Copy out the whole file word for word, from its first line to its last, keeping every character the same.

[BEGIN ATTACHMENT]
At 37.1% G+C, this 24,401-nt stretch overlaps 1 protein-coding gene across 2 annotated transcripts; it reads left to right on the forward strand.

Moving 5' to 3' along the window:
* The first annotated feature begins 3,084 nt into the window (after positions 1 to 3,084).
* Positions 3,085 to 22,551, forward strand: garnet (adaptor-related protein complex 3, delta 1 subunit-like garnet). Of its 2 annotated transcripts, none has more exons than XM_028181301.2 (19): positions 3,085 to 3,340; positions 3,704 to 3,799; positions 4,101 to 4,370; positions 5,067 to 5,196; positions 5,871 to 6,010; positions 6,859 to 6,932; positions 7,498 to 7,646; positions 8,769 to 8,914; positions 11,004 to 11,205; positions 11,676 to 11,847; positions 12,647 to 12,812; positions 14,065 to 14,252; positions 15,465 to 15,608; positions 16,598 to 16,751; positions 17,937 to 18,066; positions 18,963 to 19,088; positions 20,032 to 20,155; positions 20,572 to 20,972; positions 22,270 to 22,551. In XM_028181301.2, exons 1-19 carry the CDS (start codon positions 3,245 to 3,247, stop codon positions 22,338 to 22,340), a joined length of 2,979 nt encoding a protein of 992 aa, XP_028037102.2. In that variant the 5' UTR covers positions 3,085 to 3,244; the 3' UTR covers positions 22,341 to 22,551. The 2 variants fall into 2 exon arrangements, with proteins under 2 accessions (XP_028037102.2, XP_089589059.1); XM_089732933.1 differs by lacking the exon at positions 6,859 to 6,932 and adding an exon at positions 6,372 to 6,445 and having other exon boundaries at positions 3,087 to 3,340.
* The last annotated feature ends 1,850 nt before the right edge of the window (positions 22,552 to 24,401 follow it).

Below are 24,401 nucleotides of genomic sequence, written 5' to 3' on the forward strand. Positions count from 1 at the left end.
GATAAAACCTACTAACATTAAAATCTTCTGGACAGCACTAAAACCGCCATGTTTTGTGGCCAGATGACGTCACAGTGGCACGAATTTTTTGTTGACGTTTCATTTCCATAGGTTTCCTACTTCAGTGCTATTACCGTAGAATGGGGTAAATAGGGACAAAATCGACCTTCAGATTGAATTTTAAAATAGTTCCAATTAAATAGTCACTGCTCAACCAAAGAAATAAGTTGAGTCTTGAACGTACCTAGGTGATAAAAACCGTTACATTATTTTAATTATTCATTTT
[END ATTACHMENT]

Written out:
At 37.1% G+C, this 24,401-nt stretch overlaps 1 protein-coding gene across 2 annotated transcripts; it reads left to right on the forward strand.

Moving 5' to 3' along the window:
* The first annotated feature begins 3,084 nt into the window (after positions 1 to 3,084).
* Positions 3,085 to 22,551, forward strand: garnet (adaptor-related protein complex 3, delta 1 subunit-like garnet). Of its 2 annotated transcripts, none has more exons than XM_028181301.2 (19): positions 3,085 to 3,340; positions 3,704 to 3,799; positions 4,101 to 4,370; positions 5,067 to 5,196; positions 5,871 to 6,010; positions 6,859 to 6,932; positions 7,498 to 7,646; positions 8,769 to 8,914; positions 11,004 to 11,205; positions 11,676 to 11,847; positions 12,647 to 12,812; positions 14,065 to 14,252; positions 15,465 to 15,608; positions 16,598 to 16,751; positions 17,937 to 18,066; positions 18,963 to 19,088; positions 20,032 to 20,155; positions 20,572 to 20,972; positions 22,270 to 22,551. In XM_028181301.2, exons 1-19 carry the CDS (start codon positions 3,245 to 3,247, stop codon positions 22,338 to 22,340), a joined length of 2,979 nt encoding a protein of 992 aa, XP_028037102.2. In that variant the 5' UTR covers positions 3,085 to 3,244; the 3' UTR covers positions 22,341 to 22,551. The 2 variants fall into 2 exon arrangements, with proteins under 2 accessions (XP_028037102.2, XP_089589059.1); XM_089732933.1 differs by lacking the exon at positions 6,859 to 6,932 and adding an exon at positions 6,372 to 6,445 and having other exon boundaries at positions 3,087 to 3,340.
* The last annotated feature ends 1,850 nt before the right edge of the window (positions 22,552 to 24,401 follow it).

Below are 24,401 nucleotides of genomic sequence, written 5' to 3' on the forward strand. Positions count from 1 at the left end.
GATAAAACCTACTAACATTAAAATCTTCTGGACAGCACTAAAACCGCCATGTTTTGTGGCCAGATGACGTCACAGTGGCACGAATTTTTTGTTGACGTTTCATTTCCATAGGTTTCCTACTTCAGTGCTATTACCGTAGAATGGGGTAAATAGGGACAAAATCGACCTTCAGATTGAATTTTAAAATAGTTCCAATTAAATAGTCACTGCTCAACCAAAGAAATAAGTTGAGTCTTGAACGTACCTAGGTGATAAAAACCGTTACATTATTTTAATTATTCATTTT